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Marine Ecology Progress Series

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MEPS 720:117-131 (2023)  -  DOI:

Persistent transboundary movements of threatened sharks highlight the importance of cooperative management for effective conservation

Ryan Daly1,2,*, Stephanie K. Venables3, Toby D. Rogers4,5, John D. Filmalter2, Tessa N. Hempson6,7,8, Taryn S. Murray2, Nigel E. Hussey9, Isabel Silva10, Marcos A. M. Pereira11, Bruce Q. Mann1, Bilardo A. S. Nharreluga3, Paul D. Cowley2

1Oceanographic Research Institute, PO Box 10712, Marine Parade, Durban 4056, South Africa
2South African Institute for Aquatic Biodiversity (SAIAB), Private Bag 1015, Makhanda 6140, South Africa
3Marine Megafauna Foundation, Centro de Investigação Científica Megafauna Marinha, Tofo Beach, Mozambique
4Institute for Communities and Wildlife in Africa (iCWild), University of Cape Town, Cape Town 7701, South Africa
5Shark Spotters, Cape Town 7945, South Africa
6ARC Centre of Excellence for Coral Reef Studies, James Cook University, Townsville, Queensland 4811, Australia
7Oceans Without Borders, 164 Katherine Street, Sandown, Johannesburg 2010, South Africa
8Mission Blue, PO Box 6882, Napa, California 94581, USA
9University of Windsor, Department of Integrative Biology, Windsor, Ontario N9B 3P4, Canada
10Universidade do Lúrio, Bairro Eduardo Mondlane, 3200 Pemba, Mozambique
11Fundação Likhulu, 4115 Maputo, Mozambique
*Corresponding author:

ABSTRACT: Migratory sharks play a key ecological role through movements within and among marine ecosystems, yet many populations are declining. Addressing the decline is especially challenging for wide-ranging species, as they may undertake movements between countries with disparate conservation priorities. To investigate the transboundary migrations of threatened sharks between neighbouring South Africa and Mozambique, we tracked 4 commonly occurring carcharhinid species (bull, blacktip, tiger and grey reef sharks). A total of 102 individuals were fitted with long-life acoustic transmitters and monitored for 4 yr (2018-2022) on an acoustic receiver network of 350 receivers. During this period, 63% of tagged bull sharks (n = 19), 87% of blacktips (n = 13), 94% of tiger (n = 16) and 25% of grey reef sharks (n = 3) undertook transboundary movements. The frequency of mean transboundary movements per year ranged between 1.3 ± 1.5 (SD) for grey reef sharks and 81 ± 35.6 for tiger sharks. Blacktip, bull and tiger sharks all undertook long-distance transboundary migrations ranging from 980 to 2256 km. These data confirm high connectivity between neighbouring countries by threatened sharks undertaking persistent transboundary movements. This study emphasizes the need for collaborative transboundary cooperation between the 2 countries and the alignment of regional management plans and interventions to address declining shark populations in this region of the Western Indian Ocean.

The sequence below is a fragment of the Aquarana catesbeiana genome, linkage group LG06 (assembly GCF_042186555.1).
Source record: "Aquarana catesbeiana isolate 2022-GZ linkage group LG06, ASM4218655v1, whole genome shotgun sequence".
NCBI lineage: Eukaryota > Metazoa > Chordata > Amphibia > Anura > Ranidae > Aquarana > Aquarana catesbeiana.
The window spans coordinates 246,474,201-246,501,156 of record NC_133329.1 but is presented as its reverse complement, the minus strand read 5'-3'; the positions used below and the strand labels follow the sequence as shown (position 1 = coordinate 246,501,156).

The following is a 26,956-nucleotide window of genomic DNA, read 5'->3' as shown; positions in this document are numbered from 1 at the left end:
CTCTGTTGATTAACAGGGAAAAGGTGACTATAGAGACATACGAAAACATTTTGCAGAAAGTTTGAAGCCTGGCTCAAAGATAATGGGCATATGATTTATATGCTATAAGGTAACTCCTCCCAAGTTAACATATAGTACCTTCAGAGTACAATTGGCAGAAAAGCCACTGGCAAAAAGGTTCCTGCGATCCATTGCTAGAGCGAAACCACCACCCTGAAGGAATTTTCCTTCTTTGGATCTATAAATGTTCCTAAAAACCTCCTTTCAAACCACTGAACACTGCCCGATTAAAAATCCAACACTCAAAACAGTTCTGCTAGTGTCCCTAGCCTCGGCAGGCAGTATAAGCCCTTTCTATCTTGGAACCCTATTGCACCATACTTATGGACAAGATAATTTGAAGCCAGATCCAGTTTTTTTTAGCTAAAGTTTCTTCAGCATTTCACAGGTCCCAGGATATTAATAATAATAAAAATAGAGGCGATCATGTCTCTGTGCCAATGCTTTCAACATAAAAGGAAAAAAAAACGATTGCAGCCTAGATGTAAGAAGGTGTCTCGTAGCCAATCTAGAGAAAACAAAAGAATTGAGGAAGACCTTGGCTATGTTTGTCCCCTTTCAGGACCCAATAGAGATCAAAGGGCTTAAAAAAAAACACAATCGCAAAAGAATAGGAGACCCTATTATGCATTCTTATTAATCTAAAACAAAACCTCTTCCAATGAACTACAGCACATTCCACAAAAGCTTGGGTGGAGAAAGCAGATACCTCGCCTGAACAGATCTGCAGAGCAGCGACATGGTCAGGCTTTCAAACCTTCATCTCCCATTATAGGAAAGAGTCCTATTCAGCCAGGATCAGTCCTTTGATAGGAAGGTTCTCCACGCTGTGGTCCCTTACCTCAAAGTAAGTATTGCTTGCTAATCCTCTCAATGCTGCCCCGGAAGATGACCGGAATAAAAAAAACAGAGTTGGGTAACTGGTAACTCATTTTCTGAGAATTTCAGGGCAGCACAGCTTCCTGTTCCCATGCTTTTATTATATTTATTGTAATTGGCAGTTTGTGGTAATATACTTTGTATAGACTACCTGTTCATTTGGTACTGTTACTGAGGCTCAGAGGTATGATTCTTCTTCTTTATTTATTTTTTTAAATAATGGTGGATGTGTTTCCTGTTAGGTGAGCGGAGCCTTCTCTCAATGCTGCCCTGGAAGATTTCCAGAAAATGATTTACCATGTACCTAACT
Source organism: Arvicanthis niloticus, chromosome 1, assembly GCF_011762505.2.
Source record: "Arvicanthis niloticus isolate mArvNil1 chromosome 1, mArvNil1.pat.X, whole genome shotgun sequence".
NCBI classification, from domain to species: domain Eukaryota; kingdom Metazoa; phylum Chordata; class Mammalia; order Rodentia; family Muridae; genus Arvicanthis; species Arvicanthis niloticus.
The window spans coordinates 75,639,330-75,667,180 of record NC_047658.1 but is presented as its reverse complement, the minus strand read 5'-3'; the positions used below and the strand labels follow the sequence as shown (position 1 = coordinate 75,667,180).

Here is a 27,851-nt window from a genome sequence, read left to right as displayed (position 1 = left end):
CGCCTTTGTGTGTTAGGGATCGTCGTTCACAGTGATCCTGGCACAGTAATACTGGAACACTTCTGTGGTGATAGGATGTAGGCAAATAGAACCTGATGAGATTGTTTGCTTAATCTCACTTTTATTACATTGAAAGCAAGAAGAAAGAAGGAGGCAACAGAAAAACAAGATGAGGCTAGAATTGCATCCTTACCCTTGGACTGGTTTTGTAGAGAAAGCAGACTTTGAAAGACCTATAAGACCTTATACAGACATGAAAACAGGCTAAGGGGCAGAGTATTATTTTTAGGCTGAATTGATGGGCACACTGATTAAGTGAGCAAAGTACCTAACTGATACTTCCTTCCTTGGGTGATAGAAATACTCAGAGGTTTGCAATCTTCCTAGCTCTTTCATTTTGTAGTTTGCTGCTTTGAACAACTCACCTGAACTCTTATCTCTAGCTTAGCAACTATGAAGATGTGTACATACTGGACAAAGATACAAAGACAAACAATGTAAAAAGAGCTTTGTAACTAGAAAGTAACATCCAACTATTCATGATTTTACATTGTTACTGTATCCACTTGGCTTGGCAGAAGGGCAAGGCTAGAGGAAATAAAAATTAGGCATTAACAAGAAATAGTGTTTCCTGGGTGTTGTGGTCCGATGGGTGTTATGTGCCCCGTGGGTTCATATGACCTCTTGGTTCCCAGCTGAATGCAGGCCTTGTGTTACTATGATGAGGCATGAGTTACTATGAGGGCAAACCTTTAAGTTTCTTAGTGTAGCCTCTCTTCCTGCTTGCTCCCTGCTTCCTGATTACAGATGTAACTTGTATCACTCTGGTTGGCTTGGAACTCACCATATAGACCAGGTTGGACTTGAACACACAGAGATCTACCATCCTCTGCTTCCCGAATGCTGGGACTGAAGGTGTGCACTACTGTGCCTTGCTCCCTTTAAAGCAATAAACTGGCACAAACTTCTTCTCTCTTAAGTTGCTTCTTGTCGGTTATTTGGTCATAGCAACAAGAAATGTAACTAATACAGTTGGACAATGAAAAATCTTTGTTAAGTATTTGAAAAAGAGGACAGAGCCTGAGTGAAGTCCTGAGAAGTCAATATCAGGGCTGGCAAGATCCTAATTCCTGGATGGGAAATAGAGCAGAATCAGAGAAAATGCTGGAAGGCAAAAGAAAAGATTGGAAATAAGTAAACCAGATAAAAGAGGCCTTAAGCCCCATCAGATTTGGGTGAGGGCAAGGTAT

KEY WORDS: Carcharhinidae · South Africa · Mozambique · Acoustic telemetry · Connectivity

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Cite this article as: Daly R, Venables SK, Rogers TD, Filmalter JD and others (2023) Persistent transboundary movements of threatened sharks highlight the importance of cooperative management for effective conservation. Mar Ecol Prog Ser 720:117-131.

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